What probably works in Wrath Of The Titans' favor is that being a sequel, it is only expected to pick up from where the first
left. And thus having approached it with its predecessor in the head, it is quite easy to say it's a slightly better sequel, but with nothing drastically different.
After defeating the Kraken, Perseus (Sam Worthington) manages to live a quiet life as a fisherman, along with his son, Helius. But he's pulled out of his paradise by a war between the gods and the Titans, that threatens to wipe out the world.
Zeus (Liam Neeson), Perseus's father, is captured, and his powers drained off in Tartarus, after his own godly son Ares (Edgar Ramirez) and his brother Hades (Ralph Fiennes) plot against him and strike a deal with Kronos. Kronos, leader of the Titans, also happens to be the defeated father of Zeus, Hades and Poseidon.
As Zeus lies weak in Tartarus, and Kronos is growing in power, it is up to Zeus' favored demi-god son Perseus to save the world from annihilation. To do so, he enlists the help of Queen Andromeda (Rosamund Pike), Poseidon's demi-god son Argenor (Toby Kebbell) and Hephaestus (Bill Nighy). Together, they must travel to the underworld to save Zeus and the world from Kronos.
The film's visual appeal is one of its high points - especially the sights inside of the Tartarus, designed as a torturous labyrinth that is the underworld. And of course, the sequel's share of beasts and creatures, like the Cyclops, look better than the ones we saw in the first movie. Rosamund Pike, taking over from Gemma Arterton as the warrior queen Andromeda and playing Perseus' s love interest, looks dishy. And that's about all the good things one can say about this one.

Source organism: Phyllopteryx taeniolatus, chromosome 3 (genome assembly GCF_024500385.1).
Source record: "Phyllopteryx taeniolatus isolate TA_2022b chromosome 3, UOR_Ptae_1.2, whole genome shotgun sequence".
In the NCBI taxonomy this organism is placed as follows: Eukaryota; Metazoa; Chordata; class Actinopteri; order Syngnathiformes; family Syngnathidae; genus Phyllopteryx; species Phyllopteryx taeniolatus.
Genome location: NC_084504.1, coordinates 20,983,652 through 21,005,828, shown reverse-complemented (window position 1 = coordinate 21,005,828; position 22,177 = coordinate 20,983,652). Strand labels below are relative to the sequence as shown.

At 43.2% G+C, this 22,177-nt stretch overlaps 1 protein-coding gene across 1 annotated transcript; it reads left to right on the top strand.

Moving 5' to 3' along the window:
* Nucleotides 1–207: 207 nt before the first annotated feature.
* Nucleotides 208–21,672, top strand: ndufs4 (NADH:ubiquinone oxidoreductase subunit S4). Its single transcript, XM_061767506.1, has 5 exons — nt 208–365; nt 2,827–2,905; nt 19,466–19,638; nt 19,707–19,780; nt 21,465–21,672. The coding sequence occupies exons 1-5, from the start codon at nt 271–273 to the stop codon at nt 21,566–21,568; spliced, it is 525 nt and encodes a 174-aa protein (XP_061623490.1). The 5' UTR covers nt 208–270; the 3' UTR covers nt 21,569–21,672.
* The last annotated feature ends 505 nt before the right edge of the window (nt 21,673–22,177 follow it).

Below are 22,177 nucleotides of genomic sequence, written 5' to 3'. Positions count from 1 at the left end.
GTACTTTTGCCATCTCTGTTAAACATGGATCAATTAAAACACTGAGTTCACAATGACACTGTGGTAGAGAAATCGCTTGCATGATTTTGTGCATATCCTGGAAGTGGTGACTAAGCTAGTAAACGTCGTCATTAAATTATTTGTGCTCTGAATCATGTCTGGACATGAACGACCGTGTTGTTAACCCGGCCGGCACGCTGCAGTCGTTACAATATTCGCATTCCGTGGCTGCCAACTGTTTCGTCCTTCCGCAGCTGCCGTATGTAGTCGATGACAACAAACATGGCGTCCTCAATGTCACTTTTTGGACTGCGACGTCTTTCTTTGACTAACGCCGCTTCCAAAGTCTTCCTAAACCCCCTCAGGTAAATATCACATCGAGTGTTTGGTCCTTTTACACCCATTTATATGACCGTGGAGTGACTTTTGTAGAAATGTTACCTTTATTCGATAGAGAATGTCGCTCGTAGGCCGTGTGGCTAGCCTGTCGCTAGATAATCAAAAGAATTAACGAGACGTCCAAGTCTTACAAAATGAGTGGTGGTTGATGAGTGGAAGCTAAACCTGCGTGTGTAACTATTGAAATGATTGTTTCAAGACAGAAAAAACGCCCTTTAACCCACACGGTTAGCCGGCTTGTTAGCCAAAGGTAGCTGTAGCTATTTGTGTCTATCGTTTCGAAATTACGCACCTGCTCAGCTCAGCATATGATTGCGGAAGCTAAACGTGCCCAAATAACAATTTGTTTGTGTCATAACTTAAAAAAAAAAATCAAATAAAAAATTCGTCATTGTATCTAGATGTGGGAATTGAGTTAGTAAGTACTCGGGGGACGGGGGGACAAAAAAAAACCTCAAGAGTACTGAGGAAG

The script is the biggest disappointment, with lame attempts at humor, and doing nothing positive with the storyline. And lesser said about the characterization, the better. In laying bare the motives of its characters, the film exposes the lack of personality in any of them, an angle that held potential. And so we have crucial characters doing a volte-face, without explanation or logic.
And there's really nothing to blame about the performances, what with no scope and all. To top that up, Sam Worthington manages to glide through the movie with no noticeable change in his expression.
In all, the dialogue's bad, and the script's worse. You can safely give this one a miss, and not worry about missing anything cinematically substantial.